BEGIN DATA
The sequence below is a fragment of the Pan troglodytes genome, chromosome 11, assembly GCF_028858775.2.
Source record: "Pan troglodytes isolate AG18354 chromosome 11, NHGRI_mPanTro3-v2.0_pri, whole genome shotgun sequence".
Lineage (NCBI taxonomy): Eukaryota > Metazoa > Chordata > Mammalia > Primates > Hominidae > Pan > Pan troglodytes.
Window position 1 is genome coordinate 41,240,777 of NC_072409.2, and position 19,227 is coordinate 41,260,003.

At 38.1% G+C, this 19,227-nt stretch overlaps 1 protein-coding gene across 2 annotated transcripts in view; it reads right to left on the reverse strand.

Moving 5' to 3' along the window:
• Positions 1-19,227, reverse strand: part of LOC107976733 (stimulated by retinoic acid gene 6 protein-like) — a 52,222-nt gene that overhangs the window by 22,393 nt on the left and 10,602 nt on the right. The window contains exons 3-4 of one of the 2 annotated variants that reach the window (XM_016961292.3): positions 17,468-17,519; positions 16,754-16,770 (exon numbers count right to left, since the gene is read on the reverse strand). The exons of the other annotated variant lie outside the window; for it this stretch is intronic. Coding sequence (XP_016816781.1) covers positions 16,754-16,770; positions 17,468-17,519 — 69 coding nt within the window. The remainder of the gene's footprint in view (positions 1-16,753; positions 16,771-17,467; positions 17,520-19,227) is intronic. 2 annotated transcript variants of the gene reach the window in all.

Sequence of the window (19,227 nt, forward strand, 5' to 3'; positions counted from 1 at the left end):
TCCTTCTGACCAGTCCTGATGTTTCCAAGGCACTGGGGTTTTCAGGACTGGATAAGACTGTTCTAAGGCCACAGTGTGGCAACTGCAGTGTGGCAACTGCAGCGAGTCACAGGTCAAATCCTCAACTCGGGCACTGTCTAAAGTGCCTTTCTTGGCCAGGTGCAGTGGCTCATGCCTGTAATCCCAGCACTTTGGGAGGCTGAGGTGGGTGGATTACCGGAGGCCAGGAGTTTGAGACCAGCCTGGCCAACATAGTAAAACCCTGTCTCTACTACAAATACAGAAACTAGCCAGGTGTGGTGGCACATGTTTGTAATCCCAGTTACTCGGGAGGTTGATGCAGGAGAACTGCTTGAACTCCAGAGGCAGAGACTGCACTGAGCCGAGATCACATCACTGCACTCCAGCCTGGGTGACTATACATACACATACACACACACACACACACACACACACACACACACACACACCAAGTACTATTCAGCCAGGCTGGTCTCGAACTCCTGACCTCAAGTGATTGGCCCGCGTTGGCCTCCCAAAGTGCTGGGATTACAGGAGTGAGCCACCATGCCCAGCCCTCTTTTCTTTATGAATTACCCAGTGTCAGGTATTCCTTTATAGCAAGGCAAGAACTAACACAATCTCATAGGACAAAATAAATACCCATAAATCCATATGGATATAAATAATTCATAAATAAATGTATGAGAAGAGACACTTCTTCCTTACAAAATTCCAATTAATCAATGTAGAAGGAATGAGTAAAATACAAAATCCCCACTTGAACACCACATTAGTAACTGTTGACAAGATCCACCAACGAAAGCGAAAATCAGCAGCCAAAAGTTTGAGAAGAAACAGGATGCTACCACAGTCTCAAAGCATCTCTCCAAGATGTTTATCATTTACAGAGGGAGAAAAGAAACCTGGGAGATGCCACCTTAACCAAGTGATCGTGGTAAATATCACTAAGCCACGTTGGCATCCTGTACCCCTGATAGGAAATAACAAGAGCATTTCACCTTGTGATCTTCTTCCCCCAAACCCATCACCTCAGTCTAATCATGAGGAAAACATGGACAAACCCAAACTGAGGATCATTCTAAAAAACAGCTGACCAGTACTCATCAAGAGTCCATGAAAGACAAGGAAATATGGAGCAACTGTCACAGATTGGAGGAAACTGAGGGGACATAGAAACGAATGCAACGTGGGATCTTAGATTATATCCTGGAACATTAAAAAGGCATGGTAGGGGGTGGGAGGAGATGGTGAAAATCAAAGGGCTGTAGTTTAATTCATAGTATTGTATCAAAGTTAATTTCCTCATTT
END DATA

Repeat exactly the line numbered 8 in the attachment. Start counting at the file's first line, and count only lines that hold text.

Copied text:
Sequence of the window (19,227 nt, forward strand, 5' to 3'; positions counted from 1 at the left end):